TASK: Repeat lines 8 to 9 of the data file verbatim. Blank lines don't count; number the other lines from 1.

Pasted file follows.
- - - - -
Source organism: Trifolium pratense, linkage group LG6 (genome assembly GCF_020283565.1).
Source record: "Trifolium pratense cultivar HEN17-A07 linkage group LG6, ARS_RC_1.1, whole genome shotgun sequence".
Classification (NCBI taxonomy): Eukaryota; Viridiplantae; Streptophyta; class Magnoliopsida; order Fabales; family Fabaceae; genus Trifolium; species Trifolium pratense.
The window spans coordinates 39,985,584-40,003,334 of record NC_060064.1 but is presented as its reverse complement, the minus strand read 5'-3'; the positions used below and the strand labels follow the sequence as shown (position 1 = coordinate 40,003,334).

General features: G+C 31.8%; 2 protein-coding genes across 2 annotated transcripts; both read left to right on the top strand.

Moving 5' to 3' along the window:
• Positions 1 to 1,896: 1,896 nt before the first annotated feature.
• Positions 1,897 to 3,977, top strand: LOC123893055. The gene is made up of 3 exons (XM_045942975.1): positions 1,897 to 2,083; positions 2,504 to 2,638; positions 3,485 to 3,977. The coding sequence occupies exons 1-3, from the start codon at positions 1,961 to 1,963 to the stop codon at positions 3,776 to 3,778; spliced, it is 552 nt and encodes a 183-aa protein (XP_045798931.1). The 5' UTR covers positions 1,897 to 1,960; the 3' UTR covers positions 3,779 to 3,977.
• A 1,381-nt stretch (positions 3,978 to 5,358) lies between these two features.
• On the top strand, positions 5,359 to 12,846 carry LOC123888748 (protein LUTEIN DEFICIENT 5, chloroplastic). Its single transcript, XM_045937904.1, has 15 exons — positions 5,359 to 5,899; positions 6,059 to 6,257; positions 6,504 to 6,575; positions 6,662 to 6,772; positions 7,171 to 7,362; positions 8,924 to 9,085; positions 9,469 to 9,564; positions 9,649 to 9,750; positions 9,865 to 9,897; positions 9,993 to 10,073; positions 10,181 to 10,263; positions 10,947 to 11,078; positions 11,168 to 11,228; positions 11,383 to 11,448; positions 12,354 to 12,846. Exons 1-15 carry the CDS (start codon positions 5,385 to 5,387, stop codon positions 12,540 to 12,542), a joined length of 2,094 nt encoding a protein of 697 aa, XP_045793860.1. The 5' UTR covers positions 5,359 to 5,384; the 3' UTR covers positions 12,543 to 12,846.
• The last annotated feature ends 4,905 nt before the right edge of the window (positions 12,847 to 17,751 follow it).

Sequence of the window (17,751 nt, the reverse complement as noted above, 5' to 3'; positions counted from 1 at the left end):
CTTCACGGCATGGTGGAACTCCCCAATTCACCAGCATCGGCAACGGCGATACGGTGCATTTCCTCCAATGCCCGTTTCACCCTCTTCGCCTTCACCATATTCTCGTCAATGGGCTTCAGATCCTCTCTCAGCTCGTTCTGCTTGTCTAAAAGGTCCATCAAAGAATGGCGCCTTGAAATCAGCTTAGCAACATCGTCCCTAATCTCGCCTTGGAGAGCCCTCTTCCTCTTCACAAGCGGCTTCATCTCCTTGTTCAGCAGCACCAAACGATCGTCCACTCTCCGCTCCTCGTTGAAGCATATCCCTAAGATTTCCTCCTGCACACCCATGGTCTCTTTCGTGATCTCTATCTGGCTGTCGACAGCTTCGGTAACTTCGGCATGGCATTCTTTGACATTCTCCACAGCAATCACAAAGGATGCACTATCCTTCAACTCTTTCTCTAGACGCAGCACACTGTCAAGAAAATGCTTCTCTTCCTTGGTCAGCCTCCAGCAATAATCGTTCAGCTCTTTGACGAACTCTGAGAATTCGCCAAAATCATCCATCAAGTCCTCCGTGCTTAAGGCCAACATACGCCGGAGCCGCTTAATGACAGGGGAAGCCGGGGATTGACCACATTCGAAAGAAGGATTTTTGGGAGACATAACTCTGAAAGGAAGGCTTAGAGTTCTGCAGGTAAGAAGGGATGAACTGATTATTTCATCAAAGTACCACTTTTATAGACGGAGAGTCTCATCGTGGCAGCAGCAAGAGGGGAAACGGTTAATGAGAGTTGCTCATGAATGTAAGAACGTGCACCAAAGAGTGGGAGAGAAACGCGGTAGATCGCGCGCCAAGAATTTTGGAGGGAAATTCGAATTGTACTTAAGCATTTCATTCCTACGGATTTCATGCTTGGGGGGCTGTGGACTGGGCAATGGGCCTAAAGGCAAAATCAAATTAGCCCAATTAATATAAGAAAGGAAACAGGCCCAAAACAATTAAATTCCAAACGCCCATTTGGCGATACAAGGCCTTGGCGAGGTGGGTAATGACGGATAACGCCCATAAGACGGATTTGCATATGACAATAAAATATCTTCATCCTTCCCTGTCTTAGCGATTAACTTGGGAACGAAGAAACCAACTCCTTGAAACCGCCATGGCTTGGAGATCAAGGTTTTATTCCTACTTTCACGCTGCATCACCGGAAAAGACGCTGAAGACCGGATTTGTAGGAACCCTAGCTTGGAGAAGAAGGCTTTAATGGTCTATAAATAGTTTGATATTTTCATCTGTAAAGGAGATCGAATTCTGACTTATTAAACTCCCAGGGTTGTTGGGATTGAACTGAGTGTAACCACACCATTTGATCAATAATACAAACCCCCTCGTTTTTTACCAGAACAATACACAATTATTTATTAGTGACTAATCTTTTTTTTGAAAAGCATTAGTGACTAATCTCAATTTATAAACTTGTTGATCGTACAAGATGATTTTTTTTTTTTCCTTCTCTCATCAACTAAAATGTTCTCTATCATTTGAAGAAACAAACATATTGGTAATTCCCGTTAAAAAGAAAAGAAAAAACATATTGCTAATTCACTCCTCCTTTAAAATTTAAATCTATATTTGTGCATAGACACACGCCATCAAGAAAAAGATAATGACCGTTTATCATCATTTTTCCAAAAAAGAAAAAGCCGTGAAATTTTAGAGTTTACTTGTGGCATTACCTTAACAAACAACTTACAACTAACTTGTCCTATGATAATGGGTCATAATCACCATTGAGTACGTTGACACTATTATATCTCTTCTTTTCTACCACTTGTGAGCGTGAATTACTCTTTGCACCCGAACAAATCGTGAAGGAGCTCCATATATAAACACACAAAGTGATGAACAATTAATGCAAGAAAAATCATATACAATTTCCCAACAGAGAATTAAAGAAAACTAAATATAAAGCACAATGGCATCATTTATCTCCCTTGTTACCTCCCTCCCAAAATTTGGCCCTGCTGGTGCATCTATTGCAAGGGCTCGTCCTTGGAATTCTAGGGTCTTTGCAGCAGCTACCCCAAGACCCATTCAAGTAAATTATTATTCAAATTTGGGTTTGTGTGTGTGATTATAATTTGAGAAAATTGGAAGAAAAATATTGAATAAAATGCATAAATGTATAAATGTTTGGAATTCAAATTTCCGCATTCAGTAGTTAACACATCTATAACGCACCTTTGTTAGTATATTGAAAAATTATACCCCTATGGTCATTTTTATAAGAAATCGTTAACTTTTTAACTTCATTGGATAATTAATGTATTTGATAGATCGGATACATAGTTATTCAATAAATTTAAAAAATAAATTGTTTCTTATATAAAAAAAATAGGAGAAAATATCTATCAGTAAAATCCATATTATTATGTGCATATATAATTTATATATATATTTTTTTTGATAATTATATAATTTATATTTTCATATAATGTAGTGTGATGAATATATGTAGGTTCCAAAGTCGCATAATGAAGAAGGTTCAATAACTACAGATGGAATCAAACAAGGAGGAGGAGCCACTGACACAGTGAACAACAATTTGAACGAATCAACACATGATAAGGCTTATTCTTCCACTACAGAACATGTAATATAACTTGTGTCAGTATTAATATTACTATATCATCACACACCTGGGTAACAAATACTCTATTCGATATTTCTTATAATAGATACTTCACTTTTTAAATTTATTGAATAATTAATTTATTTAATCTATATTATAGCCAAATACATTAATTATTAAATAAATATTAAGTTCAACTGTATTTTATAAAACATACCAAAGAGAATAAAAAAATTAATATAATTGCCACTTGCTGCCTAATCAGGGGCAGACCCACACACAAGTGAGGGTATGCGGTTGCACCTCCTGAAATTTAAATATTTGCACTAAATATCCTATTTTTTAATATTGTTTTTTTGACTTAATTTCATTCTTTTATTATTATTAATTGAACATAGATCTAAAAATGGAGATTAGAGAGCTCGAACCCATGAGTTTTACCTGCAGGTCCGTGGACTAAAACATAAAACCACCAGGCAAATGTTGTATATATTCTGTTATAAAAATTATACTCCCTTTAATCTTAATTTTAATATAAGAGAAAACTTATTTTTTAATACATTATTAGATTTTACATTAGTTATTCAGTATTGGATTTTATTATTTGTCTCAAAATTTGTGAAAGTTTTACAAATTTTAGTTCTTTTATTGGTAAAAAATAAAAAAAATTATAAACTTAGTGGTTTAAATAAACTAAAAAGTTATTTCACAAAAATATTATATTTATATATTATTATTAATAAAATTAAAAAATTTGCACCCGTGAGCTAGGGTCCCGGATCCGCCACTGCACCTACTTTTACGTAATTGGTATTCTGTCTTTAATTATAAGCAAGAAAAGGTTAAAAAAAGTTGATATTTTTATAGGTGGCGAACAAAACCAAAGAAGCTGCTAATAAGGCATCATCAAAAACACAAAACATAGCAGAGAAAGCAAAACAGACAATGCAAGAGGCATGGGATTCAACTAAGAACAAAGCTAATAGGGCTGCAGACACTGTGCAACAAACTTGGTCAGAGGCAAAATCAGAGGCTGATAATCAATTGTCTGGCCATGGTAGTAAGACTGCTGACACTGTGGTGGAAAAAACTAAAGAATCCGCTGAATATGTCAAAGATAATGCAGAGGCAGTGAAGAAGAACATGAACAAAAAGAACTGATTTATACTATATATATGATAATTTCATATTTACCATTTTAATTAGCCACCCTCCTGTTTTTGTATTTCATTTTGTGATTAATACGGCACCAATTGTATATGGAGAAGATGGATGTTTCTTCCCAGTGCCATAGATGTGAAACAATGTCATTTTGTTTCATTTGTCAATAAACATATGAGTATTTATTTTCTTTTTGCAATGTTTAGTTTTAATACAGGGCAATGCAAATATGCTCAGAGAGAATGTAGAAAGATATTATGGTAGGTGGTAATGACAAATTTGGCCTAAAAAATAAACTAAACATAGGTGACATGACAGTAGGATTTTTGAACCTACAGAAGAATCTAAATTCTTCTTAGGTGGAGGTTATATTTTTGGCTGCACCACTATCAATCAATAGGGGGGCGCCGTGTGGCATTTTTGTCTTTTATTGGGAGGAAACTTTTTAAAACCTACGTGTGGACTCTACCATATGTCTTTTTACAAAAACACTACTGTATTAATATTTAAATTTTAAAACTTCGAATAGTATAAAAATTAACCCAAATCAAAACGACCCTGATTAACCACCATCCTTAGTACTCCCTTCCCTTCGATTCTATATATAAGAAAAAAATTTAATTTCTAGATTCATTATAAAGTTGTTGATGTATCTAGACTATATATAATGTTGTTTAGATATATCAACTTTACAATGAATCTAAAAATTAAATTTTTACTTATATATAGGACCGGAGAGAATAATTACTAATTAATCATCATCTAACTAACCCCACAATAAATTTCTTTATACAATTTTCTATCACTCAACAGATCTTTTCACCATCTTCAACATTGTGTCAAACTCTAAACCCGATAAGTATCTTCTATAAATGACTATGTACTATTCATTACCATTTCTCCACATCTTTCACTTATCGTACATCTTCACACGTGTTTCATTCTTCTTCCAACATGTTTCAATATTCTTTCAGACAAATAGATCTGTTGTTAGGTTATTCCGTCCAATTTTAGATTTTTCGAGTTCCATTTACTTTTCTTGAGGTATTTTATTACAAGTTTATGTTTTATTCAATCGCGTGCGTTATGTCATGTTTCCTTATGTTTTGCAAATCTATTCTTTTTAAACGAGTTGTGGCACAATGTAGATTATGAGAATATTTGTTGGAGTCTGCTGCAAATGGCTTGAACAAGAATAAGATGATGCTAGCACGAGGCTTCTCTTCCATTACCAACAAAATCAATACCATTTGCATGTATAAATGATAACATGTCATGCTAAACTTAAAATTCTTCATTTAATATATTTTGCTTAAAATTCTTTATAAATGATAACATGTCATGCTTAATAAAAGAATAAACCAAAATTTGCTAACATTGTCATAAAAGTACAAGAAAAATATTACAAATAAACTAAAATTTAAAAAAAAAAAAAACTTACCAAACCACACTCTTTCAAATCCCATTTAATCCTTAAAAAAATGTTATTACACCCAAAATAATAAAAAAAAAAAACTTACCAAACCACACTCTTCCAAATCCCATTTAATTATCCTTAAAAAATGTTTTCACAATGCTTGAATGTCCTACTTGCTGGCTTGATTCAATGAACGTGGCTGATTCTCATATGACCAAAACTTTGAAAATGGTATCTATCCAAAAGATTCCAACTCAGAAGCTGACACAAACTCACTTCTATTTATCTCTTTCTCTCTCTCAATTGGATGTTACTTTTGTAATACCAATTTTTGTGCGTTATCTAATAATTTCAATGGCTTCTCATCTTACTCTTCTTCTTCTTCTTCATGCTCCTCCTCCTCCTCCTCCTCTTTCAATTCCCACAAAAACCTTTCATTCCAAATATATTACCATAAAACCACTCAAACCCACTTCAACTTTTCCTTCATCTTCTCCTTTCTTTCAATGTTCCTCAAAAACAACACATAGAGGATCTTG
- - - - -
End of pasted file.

• Positions 1,897 to 3,977, top strand: LOC123893055. The gene is made up of 3 exons (XM_045942975.1): positions 1,897 to 2,083; positions 2,504 to 2,638; positions 3,485 to 3,977. The coding sequence occupies exons 1-3, from the start codon at positions 1,961 to 1,963 to the stop codon at positions 3,776 to 3,778; spliced, it is 552 nt and encodes a 183-aa protein (XP_045798931.1). The 5' UTR covers positions 1,897 to 1,960; the 3' UTR covers positions 3,779 to 3,977.
• A 1,381-nt stretch (positions 3,978 to 5,358) lies between these two features.